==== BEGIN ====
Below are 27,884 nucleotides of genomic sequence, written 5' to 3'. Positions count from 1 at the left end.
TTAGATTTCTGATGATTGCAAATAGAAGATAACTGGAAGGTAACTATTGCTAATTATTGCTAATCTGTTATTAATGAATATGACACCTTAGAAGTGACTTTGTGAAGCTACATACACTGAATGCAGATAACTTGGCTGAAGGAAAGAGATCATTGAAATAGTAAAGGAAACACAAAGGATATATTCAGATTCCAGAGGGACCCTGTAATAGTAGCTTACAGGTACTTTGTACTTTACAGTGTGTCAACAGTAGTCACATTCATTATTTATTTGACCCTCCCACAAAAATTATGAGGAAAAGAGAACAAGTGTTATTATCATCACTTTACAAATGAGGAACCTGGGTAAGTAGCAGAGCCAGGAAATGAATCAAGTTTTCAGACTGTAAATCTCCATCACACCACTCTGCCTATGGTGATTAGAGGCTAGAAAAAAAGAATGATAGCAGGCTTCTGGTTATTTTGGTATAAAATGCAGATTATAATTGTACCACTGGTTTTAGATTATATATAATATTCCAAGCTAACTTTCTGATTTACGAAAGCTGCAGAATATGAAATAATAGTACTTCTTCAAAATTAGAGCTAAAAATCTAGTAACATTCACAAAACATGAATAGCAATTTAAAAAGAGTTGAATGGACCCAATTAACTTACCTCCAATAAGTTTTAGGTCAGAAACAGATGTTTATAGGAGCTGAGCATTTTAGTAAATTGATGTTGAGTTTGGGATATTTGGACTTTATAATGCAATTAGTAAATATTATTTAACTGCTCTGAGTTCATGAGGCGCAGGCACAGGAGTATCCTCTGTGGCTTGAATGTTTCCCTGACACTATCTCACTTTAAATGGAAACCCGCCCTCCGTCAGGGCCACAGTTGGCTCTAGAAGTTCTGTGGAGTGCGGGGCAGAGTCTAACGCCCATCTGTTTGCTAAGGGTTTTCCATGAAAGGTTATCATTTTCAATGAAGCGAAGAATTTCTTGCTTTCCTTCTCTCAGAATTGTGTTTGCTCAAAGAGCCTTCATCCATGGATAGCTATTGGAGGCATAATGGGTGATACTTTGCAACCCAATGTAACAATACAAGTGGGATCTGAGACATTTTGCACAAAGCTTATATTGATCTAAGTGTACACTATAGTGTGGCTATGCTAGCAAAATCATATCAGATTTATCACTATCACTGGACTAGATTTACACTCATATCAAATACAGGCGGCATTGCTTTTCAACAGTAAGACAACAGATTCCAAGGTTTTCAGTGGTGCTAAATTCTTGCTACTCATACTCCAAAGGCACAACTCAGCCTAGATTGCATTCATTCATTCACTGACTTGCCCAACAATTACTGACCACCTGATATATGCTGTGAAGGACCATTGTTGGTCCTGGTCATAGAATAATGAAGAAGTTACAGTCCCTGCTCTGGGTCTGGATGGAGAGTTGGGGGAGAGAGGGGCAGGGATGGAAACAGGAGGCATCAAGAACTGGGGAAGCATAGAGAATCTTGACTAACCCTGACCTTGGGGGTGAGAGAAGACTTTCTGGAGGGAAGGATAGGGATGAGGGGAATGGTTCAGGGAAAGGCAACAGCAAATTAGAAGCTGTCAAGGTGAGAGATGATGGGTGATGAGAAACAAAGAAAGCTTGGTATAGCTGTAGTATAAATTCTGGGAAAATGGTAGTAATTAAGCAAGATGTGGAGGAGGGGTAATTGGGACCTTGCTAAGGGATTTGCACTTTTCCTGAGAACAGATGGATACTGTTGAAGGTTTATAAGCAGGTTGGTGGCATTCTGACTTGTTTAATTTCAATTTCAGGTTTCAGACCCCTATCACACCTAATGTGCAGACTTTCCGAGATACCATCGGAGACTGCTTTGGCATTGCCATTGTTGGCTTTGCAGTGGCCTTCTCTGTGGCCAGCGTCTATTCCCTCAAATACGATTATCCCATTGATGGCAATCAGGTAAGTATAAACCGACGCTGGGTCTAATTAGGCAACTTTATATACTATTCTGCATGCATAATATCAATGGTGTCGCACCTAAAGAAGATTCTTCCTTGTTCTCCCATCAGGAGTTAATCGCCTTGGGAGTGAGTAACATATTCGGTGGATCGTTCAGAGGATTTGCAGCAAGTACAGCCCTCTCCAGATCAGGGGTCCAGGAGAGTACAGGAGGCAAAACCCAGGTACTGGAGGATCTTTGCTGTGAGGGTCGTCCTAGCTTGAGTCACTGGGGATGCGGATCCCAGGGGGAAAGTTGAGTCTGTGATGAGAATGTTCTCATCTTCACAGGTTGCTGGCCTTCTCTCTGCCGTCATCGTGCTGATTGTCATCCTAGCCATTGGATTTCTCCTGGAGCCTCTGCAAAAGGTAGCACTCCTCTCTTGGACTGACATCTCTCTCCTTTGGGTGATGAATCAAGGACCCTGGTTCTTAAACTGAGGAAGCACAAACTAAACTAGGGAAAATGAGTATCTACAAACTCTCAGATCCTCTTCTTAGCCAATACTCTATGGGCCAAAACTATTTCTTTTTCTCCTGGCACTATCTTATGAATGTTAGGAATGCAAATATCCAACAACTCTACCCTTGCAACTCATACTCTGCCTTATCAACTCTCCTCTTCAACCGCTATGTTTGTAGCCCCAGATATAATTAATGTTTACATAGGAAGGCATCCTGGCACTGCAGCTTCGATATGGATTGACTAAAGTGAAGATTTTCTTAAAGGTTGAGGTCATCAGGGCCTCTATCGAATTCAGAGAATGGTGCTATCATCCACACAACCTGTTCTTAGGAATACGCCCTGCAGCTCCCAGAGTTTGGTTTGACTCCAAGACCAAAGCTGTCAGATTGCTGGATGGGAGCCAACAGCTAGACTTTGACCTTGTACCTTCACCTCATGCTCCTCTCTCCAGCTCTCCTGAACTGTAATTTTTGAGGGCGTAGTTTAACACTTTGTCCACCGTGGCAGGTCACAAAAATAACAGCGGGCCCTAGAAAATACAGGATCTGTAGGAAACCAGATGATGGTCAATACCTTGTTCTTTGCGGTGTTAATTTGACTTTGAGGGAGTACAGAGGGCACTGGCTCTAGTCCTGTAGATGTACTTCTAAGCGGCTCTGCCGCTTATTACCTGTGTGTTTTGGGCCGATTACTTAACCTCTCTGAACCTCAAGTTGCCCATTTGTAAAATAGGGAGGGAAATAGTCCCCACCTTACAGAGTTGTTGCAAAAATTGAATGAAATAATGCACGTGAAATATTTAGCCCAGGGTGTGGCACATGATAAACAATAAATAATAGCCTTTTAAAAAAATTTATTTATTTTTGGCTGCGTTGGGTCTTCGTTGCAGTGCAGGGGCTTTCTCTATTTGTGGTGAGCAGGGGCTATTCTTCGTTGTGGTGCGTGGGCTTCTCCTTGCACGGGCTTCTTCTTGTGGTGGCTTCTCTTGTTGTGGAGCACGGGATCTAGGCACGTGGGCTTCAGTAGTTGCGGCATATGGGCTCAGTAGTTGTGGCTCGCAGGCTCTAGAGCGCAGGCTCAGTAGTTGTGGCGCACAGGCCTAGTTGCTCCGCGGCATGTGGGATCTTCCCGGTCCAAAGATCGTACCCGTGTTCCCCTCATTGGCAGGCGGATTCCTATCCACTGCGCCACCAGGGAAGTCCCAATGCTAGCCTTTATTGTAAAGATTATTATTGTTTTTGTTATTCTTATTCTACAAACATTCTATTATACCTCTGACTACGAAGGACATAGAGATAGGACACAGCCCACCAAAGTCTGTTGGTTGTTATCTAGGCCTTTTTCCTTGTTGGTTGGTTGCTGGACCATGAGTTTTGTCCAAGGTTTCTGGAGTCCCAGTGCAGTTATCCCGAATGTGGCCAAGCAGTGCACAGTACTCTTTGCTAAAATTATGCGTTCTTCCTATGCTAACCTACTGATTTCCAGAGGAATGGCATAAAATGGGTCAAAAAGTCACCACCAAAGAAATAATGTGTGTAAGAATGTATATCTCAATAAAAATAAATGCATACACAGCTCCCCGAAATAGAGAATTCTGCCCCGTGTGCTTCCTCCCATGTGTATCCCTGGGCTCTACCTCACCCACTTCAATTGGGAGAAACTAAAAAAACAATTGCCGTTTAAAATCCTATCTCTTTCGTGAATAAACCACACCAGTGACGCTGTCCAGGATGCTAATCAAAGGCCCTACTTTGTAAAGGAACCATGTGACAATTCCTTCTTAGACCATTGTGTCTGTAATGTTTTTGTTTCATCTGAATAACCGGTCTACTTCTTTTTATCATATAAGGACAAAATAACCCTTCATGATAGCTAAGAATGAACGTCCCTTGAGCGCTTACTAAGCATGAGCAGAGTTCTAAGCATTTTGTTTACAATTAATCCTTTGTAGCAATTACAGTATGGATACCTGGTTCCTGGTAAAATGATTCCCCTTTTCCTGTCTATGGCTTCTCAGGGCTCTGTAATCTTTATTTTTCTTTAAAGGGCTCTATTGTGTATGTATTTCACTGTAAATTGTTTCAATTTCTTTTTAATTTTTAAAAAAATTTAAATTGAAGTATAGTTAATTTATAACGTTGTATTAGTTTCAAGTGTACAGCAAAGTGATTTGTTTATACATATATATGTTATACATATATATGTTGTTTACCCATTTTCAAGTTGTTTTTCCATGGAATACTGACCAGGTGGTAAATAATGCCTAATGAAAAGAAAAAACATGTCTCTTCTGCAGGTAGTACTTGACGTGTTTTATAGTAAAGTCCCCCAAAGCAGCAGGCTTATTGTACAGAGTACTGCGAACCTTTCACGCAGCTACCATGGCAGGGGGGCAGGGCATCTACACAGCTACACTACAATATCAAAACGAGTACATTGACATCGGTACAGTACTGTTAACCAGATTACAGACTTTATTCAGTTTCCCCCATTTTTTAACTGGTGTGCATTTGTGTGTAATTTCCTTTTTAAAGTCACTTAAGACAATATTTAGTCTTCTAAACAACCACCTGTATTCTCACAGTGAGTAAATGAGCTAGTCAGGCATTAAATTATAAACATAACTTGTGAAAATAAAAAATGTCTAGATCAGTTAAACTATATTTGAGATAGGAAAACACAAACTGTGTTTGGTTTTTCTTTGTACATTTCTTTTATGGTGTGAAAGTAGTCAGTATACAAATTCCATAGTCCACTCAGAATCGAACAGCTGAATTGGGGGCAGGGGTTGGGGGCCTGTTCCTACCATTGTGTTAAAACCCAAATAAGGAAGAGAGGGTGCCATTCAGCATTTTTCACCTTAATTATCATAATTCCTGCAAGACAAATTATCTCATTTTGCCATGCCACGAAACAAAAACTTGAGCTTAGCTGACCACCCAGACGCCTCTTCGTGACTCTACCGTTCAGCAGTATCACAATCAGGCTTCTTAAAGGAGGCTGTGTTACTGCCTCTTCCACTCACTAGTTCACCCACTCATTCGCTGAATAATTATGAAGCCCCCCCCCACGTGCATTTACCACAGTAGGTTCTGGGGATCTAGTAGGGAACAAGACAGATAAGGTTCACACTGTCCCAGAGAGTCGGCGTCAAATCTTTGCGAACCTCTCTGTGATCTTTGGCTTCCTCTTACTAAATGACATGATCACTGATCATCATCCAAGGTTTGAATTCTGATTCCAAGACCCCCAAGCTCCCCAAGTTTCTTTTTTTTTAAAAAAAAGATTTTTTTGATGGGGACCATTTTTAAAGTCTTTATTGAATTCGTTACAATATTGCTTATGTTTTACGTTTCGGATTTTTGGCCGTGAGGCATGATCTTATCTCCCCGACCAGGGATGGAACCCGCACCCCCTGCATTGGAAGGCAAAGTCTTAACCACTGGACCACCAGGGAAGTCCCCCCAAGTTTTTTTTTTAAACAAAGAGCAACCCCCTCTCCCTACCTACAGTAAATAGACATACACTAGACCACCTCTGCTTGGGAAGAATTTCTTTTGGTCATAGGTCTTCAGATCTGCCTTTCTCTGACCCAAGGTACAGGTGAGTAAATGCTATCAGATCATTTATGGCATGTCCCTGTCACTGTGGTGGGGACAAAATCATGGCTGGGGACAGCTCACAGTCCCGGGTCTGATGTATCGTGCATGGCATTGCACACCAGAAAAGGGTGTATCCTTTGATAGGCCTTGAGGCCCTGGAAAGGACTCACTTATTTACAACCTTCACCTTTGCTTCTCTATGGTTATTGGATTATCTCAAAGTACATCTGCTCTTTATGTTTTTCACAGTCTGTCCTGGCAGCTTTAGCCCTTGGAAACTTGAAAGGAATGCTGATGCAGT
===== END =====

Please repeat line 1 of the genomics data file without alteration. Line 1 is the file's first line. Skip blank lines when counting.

Below are 27,884 nucleotides of genomic sequence, written 5' to 3'. Positions count from 1 at the left end.